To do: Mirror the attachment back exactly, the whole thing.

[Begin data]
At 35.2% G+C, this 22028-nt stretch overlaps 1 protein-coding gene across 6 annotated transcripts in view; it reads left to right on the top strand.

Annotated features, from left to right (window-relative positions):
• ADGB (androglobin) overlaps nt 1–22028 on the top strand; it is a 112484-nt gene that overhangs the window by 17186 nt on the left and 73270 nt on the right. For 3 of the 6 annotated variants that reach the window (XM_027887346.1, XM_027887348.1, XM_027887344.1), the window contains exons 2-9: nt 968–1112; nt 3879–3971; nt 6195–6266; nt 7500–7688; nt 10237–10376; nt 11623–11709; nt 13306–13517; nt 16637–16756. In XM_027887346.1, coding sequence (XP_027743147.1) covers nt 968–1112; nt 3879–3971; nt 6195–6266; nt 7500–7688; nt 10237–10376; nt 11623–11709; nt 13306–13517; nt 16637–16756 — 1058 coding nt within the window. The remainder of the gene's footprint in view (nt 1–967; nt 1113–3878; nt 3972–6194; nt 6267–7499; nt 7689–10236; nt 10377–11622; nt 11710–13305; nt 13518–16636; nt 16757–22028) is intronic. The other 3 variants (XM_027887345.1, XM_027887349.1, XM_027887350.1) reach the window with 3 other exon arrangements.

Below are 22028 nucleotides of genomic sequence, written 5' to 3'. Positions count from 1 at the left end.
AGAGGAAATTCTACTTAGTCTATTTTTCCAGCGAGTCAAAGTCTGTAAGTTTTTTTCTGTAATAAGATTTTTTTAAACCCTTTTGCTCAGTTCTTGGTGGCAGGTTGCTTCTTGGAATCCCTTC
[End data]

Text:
At 35.2% G+C, this 22028-nt stretch overlaps 1 protein-coding gene across 6 annotated transcripts in view; it reads left to right on the top strand.

Annotated features, from left to right (window-relative positions):
• ADGB (androglobin) overlaps nt 1–22028 on the top strand; it is a 112484-nt gene that overhangs the window by 17186 nt on the left and 73270 nt on the right. For 3 of the 6 annotated variants that reach the window (XM_027887346.1, XM_027887348.1, XM_027887344.1), the window contains exons 2-9: nt 968–1112; nt 3879–3971; nt 6195–6266; nt 7500–7688; nt 10237–10376; nt 11623–11709; nt 13306–13517; nt 16637–16756. In XM_027887346.1, coding sequence (XP_027743147.1) covers nt 968–1112; nt 3879–3971; nt 6195–6266; nt 7500–7688; nt 10237–10376; nt 11623–11709; nt 13306–13517; nt 16637–16756 — 1058 coding nt within the window. The remainder of the gene's footprint in view (nt 1–967; nt 1113–3878; nt 3972–6194; nt 6267–7499; nt 7689–10236; nt 10377–11622; nt 11710–13305; nt 13518–16636; nt 16757–22028) is intronic. The other 3 variants (XM_027887345.1, XM_027887349.1, XM_027887350.1) reach the window with 3 other exon arrangements.

Below are 22028 nucleotides of genomic sequence, written 5' to 3'. Positions count from 1 at the left end.
AGAGGAAATTCTACTTAGTCTATTTTTCCAGCGAGTCAAAGTCTGTAAGTTTTTTTCTGTAATAAGATTTTTTTAAACCCTTTTGCTCAGTTCTTGGTGGCAGGTTGCTTCTTGGAATCCCTTC